Texas Neighbors Winter 2017 : Page 10
TEXAS NEIGHBORS | WINTER 2017 WWW.TEXASFARMBUREAU.ORG
AG Awareness in an Urban Classroom
TFB names Agriculture in the Classroom Outstanding Teacher
Engaged. Eager. Excited. That describes the students in Hillarie Rollins’ first grade classroom at Forest Ridge Elementary in College Station. Through much planning, organization and coordination, Rollins is fostering a love for agriculture in a school full of urban students.
Like many of her students, Rollins grew up in an urban community. She didn’t realize how agriculture intertwined with almost all facets of daily life until she continued her education as an adult.
Rollins uses her nontraditional agricultural experience to expose her students to agriculture from a young age. She cultivates eager learners by incorporating hands-on activities and experiences into her classroom all year long.
Her exceptional efforts to incorporate agriculture into her classroom earned her the Agriculture in the Classroom Outstanding Teacher award from Texas Farm Bureau.
Rollins facilitated the creation of a school-wide flower garden, which her students plant and care for.
“We have parents and kids that go eat lunch out in the flower garden in our courtyard,” Rollins said. “It’s really made it a more enjoyable area for them.”
Her students also plant and care for a small vegetable garden during the fall and spring and multiple classes get involved. The kids get to be a part of every step of the process and learn about different types of soil.
Using materials donated by Home Depot, her students helped build three raised beds for the vegetable garden. They worked out grids deciding what to plant, where and how far apart the rows needed to be. They also helped pour the soil, till and get it ready to plant.
“We have six teachers so each bed has two classes that take care of it, and we take turns throughout the week who goes to water, weed or harvest,” Rollins said.
They use a wide variety of seeds and plants including herbs, cabbage, tomatoes, lettuce and broccoli.
The growth development of the tomatoes has the greatest impact on the students, Rollins said.
“The tomato by far is the most exciting for the kiddos to watch,” Rollins said. “They love watching the process of all the different flowers and then all of a sudden is the little green fruit. And they watch it grow bigger and they can’t wait for it turn red and they get so excited.”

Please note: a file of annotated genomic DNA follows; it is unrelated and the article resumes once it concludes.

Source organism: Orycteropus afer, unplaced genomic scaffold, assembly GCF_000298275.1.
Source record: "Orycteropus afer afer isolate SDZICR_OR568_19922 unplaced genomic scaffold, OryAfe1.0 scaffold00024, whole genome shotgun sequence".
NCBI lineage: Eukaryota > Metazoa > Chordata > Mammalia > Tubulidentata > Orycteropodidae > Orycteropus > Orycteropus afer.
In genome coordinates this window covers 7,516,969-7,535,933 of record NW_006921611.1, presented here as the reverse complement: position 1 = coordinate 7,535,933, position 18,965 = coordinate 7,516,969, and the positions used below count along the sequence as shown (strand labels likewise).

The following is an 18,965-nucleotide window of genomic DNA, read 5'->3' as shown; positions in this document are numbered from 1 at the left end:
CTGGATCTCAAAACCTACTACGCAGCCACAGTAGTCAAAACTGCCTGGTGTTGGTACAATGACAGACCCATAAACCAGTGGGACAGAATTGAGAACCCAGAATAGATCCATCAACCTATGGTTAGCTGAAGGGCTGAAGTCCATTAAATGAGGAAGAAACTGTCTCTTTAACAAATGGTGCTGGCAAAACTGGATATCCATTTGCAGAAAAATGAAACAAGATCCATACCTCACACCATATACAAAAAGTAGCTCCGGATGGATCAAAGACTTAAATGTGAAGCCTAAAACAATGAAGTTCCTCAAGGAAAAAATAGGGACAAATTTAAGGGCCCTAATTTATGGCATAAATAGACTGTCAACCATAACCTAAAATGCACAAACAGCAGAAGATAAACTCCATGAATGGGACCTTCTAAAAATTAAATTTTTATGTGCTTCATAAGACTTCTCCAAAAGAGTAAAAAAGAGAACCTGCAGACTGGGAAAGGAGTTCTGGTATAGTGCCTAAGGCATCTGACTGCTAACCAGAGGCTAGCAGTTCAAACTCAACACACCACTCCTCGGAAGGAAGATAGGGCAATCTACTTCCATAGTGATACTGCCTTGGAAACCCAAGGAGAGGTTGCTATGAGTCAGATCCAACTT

Every student gets to enjoy the fruits of their labor after harvest. They even share with other students on campus and with the faculty.
“Last year, as the tomatoes grew, each class got to pick a few of them and cut them up and let the kids try them,” Rollins said. “When we harvested our lettuce, tomatoes and broccoli last spring, we made salad for our principal.”
They also used the herbs they grew to make herb-infused water for the campus.
Her students also learn the value of responsibility and how to nurture and care for animals. They study the life cycle of chicks inside the egg and how to best care for them while they incubate and watch them hatch.
“We started off with just one incubator in my classroom and all of first grade would come through my class to watch,” Rollins said. “Last year, we received a grant and purchased incubators for all the first grade classrooms so now all the kids get to experience that.”
She has also a saltwater aquarium in her classroom which provides a glimpse into the ocean for students to begin understanding its value as a natural resource. Her students are responsible for feeding and cleaning it.
“The saltwater aquarium, we decided to put in our little meeting area right outside of all of our classrooms so all of the first graders can see it,” Rollins said.
The impact of Rollins’ efforts in the classroom have gone well beyond what she could have planned.
“A lot of the projects have branched out and touched and affected a lot more people than I originally thought,” Rollins said. “We have fourth grade leaders coming in to help. So it’s really grown from one tiny idea to affecting a wide variety of kiddos throughout the school.”
Rollins credits TFB’s Summer Agricultural Institute and the Planting the Seed program with her accomplishments in the classroom.
“They provided me with not only the lesson plans but the teachers got to do it,” Rollins said. “And that’s really powerful because once you learn how to do something, you teach it to somebody. That’s just real proof in the learning…that’s what I try to instill in my students every day.”
Rollins will attend the National Agriculture in the Classroom Conference in Missouri next summer as part of winning the award at the state level.
In today’s technology-driven world, she has ignited a passion for agriculture in kids who wouldn’t have the opportunity otherwise. Her commitment has helped initiate a lifelong love in them for agriculture.
“By bringing ag concepts into the classroom, it has inspired students to go home and plant their own backyard gardens, have conversations about where their food comes from and even encourages some parents to become aware of the delicate interdependent relationship we have with agriculture,” Rollins said.
Rollins encourages other teachers to reach out to the community for resources to help incorporate agriculture into their lesson plans.
“Branch out and try and find more hands-on approaches to teaching your curriculum,” Rollins said.